• Shuffle
    Toggle On
    Toggle Off
  • Alphabetize
    Toggle On
    Toggle Off
  • Front First
    Toggle On
    Toggle Off
  • Both Sides
    Toggle On
    Toggle Off
  • Read
    Toggle On
    Toggle Off

How to study your flashcards.

Right/Left arrow keys: Navigate between flashcards.right arrow keyleft arrow key

Up/Down arrow keys: Flip the card between the front and back.down keyup key

H key: Show hint (3rd side).h key

A key: Read text to speech.a key


Play button


Play button




Click to flip

54 Cards in this Set

  • Front
  • Back
Blood is ejected into the circulation as the chambers of the heart become smaller. The nurse recognizes that the importance of this action of the heart is as:
Systole p. 647
The nurse of a patient who is diagnosed as having damage to the layer of the heart responsible for the pumping action is aware the damage is in the:
Myocardium (Brunner, 647)
A patient who has had a myocardial infarction (MI) states that he is prone to constipation. The nurse advises him to establish a regular bowel regimen because straining to have a bowel movement may:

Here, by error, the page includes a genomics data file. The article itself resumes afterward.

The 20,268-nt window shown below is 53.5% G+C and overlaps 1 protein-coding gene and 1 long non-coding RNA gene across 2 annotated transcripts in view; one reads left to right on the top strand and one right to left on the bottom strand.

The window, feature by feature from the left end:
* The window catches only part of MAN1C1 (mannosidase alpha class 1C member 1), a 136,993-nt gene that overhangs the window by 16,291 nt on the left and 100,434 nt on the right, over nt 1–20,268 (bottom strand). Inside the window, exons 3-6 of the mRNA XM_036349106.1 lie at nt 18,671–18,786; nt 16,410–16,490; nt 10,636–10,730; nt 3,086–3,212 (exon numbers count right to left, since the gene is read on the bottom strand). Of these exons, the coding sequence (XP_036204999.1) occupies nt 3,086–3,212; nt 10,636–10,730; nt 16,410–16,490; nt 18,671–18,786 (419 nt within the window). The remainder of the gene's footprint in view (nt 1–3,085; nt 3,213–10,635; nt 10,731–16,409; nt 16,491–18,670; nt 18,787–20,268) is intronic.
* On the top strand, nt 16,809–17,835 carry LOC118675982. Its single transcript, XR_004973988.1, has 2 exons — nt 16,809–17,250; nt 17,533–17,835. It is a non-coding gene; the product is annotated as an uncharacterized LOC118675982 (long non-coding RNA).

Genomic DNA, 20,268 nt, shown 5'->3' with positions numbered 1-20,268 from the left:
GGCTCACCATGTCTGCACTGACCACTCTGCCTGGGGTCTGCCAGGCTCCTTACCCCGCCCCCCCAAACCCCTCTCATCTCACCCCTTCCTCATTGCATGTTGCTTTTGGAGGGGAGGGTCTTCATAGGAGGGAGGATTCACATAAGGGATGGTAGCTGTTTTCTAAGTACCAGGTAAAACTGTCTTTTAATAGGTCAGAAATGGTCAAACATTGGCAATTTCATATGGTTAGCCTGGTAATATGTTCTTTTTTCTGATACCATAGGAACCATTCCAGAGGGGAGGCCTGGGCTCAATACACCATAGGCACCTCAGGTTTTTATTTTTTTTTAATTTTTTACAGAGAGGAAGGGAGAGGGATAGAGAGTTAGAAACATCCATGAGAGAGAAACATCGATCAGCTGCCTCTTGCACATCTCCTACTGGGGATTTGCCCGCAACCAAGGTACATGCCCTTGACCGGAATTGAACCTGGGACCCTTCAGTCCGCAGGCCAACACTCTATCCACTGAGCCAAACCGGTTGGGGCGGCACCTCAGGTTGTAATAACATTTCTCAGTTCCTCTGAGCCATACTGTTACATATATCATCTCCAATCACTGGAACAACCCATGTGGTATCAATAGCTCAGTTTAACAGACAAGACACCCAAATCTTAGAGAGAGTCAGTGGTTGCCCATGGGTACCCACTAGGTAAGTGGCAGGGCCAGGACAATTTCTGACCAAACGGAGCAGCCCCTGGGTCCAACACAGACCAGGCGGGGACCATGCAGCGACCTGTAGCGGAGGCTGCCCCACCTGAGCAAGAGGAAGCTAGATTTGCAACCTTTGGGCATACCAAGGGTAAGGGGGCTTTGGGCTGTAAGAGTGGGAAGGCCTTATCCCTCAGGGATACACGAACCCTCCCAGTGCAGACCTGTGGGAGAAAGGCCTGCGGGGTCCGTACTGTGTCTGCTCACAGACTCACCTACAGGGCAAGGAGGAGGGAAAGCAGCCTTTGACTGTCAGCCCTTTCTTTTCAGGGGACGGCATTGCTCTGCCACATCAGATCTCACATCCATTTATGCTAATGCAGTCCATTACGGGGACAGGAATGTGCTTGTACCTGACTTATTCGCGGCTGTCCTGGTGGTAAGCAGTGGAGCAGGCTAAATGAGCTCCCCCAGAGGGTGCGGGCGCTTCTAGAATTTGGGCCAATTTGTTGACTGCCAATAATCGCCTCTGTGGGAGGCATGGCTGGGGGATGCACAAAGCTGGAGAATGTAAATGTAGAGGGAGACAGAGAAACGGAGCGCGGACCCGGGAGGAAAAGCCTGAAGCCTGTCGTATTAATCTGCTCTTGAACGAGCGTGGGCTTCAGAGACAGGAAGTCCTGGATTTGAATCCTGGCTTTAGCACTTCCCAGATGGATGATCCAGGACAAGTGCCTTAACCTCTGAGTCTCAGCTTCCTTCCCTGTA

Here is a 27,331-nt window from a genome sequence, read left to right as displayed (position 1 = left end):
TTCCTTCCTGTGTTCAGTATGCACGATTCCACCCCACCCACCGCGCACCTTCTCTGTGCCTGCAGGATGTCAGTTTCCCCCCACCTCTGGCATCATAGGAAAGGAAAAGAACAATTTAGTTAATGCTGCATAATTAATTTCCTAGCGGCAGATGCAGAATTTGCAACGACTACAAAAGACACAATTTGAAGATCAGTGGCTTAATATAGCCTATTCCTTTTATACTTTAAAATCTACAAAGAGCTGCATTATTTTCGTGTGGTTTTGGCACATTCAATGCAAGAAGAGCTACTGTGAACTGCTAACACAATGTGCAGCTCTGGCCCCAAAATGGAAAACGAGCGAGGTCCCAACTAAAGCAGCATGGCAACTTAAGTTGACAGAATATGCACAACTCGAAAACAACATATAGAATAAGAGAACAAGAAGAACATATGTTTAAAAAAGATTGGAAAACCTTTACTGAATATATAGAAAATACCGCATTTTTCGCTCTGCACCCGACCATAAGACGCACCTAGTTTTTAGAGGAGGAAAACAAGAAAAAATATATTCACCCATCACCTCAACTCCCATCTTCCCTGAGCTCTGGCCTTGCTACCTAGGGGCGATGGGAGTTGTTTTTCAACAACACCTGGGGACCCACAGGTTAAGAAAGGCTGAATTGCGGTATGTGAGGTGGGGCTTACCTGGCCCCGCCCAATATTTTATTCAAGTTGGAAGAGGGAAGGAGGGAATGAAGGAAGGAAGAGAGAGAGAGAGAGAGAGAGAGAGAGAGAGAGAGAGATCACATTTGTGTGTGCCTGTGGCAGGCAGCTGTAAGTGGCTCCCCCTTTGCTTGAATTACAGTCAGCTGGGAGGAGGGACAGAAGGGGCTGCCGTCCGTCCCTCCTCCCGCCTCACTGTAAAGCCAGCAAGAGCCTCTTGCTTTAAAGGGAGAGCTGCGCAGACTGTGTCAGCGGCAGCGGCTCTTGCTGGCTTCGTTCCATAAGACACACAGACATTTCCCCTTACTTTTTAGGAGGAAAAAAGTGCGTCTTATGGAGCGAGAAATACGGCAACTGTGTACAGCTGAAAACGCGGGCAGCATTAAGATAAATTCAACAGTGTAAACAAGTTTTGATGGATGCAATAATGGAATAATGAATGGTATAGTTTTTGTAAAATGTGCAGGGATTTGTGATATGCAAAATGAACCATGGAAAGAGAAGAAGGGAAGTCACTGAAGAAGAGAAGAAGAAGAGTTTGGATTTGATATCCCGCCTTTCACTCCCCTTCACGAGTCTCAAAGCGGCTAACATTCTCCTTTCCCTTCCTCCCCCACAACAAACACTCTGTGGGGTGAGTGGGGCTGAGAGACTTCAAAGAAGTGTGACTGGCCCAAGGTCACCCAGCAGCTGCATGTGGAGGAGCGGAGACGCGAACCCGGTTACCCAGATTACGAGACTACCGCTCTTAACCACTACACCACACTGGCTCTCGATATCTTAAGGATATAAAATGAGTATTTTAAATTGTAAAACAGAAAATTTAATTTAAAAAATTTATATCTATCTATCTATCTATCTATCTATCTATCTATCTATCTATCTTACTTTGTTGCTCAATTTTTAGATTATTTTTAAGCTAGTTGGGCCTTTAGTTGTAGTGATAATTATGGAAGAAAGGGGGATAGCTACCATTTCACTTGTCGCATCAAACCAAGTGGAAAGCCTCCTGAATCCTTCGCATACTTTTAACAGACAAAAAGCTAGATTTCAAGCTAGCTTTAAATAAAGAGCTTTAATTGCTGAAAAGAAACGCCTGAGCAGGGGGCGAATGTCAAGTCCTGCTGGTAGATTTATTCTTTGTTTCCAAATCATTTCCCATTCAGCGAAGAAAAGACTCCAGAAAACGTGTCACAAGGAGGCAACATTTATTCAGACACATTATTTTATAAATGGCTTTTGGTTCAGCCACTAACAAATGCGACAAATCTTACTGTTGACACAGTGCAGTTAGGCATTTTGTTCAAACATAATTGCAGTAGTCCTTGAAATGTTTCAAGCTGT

When straining during defecation, the patient bears down (Valsalva maneuver), which momentarily increases pressure on the baroreceptors. This triggers a vagal response, causing heart rate to slow and resulting in syncope in some patients (Brunner, 658

Straining at stool, which results in the Valsalva maneuver, has a striking effect on arterial blood pressure. During active straining, the flow of venous blood in the chest is temporarily impended because of intrathoracic pressure. This pressure tents to collapse the large veins in the chest. The atria and the ventricles receive less blood, and consequently less blood is ejected by the left ventricle. Cardiac output is decreased, and there is a transient drop in arterial pressure. Almost immediately after this period of hypotension, an increase in arterial pressure occurs; the pressure is elevated momentarily to a point far exceeding the original level (rebound phenomenon). In patients with hypertension, this compensatory reaction may be exaggerated greatly, and the peak pressure attained may be dangerously high- sufficient to rupture a major artery in the brain or elsewhere (Brunner, 1233)
A patient who has experienced an MI and his wife tell the nurse that they are nervous about resuming sexual activity after discharge, even though the doctor has stated that they may. The most appropriate advice to give the patient is: ?
Inform the patient that it is common for people with similar heart problems to worry about resuming sexual activity. Then ask the patient to talk about his concerns. P. 660-661